How to transfer your mortgage to another bank

The procedures you need to follow to transfer your mortgage to a different bank
When you have a mortgage loan (mortgage) with a bank, it may be interesting to transfer the mortgage to another bank in order to obtain better terms and conditions on your loan, and without having to cancel it or write up a new mortgage contract. This operation is carried out by means of a subrogation of creditor or between banks. That is, the debtor decides to change banks to benefit from a change in the terms and conditions of the operation and/or in the repayment term.
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But how difficult is it to transfer a mortgage to another bank to get a better loan offer? The transfer of a mortgage to another bank is regulated by law and requires the new bank to study the operation, as well as the compliance with the requirements and fees associated to the subrogation.

Procedure for transferring a mortgage to another bank

During this process, the new bank will provide all necessary information to the user and will accompany him/her throughout the transfer process. Firstly, the new bank will study the operation and will check that the requirements for the granting of the mortgage loan are met. If the results of the study are favorable, the new bank will make a binding offer to the debtor, in which the new financial conditions of the new mortgage loan are set forth.

Once the offer has been accepted by the debtor, the new bank shall notify the current bank of its intention to subrogate the mortgage, and it will request the receipt of a certificate, within seven calendar days, stating the outstanding amount due of the mortgage loan.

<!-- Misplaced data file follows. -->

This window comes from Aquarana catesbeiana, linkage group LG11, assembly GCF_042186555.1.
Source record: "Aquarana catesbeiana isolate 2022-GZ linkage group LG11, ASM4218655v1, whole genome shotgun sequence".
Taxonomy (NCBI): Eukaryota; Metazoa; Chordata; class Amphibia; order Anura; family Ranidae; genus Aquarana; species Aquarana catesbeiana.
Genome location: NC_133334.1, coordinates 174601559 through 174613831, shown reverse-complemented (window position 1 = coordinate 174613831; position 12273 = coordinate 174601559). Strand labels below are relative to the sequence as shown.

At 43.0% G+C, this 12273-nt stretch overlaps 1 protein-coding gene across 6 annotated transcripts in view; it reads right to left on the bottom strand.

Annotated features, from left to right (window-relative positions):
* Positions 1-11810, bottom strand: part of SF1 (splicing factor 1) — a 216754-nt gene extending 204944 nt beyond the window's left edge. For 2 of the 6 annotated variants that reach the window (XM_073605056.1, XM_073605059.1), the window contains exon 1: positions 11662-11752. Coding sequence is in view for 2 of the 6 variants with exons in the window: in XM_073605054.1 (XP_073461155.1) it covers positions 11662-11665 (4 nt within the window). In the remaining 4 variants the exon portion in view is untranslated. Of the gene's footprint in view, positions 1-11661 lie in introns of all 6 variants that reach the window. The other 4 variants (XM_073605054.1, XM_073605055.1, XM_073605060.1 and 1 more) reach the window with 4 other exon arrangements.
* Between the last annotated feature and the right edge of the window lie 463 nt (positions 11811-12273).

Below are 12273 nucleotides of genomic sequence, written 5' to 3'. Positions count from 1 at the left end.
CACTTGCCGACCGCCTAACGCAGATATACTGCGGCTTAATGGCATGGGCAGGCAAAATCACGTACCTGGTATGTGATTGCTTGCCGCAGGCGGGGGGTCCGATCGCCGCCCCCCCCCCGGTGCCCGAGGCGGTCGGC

Once the certificate has been provided, the current bank will have fifteen calendar days to render ineffective the subrogation, that is, arrange with the debtor a modification in the loan conditions to match or improve on the binding offer.

If after 15 days, the current bank does not state its intention to agree on a modification in the mortgage conditions with the debtor, the client may sign the deeds of the mortgage subrogation.

It must also be taken into account that a mortgage subrogation involves costs, including notary, management and registration fees, as well as a subrogation fee, as stipulated in the contract. Likewise, the debtor should obtain advice on any additional costs that may be included in the subrogation, such as cancellation or waiver fees, interest rate risk fees, fees for a new appraisal of the property and Stamp Duty.

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Summary

The transfer of a mortgage to another bank may represent an improvement in the conditions of the operation and/or the repayment term. The debtor must meet the requirements for the granting of the new loan in order for the new bank to present a binding offer to the debtor setting forth the new financial conditions of the mortgage. If the current bank does not match or improve the offer made by the new bank, the subrogation certificate will be signed setting forth the new loan conditions. Finally, the operation includes some fees that shall be paid by the debtor.
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